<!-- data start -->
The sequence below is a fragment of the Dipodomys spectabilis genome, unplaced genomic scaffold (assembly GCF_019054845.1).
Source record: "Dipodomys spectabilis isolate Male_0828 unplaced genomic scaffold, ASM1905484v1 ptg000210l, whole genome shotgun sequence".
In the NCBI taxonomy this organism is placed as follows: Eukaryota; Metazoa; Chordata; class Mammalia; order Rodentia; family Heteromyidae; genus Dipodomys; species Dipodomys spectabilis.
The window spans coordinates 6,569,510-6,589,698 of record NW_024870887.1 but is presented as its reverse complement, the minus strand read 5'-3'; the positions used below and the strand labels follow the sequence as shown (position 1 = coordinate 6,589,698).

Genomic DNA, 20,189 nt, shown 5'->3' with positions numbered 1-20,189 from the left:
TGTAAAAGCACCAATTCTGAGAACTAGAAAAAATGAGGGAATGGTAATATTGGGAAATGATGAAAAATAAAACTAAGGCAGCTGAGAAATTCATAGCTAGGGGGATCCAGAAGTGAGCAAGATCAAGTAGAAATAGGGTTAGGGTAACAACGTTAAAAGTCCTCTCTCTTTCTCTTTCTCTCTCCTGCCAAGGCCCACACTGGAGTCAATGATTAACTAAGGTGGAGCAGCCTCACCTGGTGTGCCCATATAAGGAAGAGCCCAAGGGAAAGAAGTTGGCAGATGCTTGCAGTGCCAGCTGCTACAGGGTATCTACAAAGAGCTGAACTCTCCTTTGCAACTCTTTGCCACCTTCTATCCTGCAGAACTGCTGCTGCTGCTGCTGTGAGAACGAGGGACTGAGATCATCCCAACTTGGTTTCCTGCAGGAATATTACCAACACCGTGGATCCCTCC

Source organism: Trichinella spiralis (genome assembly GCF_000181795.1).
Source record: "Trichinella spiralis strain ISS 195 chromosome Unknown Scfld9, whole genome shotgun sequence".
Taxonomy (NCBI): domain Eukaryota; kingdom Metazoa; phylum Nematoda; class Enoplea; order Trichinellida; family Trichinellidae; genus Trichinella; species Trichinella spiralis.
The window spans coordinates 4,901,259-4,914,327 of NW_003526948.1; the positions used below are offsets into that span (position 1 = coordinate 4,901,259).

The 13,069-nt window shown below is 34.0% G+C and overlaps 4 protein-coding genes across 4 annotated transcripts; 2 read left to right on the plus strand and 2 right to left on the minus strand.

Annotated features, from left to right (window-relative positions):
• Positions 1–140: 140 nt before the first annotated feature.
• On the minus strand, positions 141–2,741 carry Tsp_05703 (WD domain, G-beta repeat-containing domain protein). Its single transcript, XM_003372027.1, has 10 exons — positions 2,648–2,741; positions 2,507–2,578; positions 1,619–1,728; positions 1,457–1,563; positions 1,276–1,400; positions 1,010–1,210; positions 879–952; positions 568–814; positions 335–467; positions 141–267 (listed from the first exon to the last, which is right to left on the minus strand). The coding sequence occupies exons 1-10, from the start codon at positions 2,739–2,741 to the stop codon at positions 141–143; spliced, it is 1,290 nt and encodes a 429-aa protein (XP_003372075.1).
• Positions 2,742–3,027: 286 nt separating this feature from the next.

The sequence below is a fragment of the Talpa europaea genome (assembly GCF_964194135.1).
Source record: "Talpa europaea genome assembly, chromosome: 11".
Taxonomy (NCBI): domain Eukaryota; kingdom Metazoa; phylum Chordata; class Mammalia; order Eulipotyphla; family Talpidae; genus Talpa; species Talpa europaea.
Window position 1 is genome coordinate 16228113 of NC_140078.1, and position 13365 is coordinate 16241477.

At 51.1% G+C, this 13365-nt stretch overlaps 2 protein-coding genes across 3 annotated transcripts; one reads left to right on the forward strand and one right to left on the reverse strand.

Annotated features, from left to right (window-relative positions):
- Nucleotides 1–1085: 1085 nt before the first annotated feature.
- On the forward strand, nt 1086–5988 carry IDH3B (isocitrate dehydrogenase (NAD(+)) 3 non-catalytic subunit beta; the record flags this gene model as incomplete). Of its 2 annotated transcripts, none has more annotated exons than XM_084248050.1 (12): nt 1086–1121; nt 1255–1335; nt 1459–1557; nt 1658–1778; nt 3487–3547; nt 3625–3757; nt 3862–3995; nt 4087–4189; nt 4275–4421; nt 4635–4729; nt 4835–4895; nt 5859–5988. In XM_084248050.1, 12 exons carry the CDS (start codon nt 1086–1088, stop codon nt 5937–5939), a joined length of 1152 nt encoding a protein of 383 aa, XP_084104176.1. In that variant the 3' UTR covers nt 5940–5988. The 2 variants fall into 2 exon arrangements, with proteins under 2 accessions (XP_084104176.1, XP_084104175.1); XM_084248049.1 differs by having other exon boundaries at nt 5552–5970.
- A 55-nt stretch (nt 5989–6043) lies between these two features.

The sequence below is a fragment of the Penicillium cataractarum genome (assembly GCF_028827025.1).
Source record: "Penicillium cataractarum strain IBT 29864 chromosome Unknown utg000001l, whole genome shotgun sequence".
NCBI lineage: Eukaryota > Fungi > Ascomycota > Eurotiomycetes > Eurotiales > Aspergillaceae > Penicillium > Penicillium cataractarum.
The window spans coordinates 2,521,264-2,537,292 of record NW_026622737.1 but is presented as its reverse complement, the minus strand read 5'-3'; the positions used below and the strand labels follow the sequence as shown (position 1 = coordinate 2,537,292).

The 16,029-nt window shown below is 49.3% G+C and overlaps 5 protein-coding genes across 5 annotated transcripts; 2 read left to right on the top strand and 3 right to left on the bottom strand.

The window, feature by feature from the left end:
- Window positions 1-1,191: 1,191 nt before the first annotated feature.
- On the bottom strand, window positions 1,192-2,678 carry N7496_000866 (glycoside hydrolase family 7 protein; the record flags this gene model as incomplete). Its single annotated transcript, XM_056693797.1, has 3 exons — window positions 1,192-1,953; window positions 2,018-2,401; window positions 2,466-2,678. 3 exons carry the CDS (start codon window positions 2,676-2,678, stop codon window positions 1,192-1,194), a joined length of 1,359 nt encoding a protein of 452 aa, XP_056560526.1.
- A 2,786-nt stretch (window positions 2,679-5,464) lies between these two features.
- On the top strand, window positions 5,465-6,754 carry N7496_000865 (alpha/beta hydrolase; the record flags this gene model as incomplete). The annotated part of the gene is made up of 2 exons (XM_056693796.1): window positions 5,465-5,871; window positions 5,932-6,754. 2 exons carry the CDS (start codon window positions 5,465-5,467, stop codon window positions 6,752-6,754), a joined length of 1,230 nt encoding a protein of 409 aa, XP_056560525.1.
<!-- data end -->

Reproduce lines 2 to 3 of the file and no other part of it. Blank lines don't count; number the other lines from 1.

Source record: "Dipodomys spectabilis isolate Male_0828 unplaced genomic scaffold, ASM1905484v1 ptg000210l, whole genome shotgun sequence".
In the NCBI taxonomy this organism is placed as follows: Eukaryota; Metazoa; Chordata; class Mammalia; order Rodentia; family Heteromyidae; genus Dipodomys; species Dipodomys spectabilis.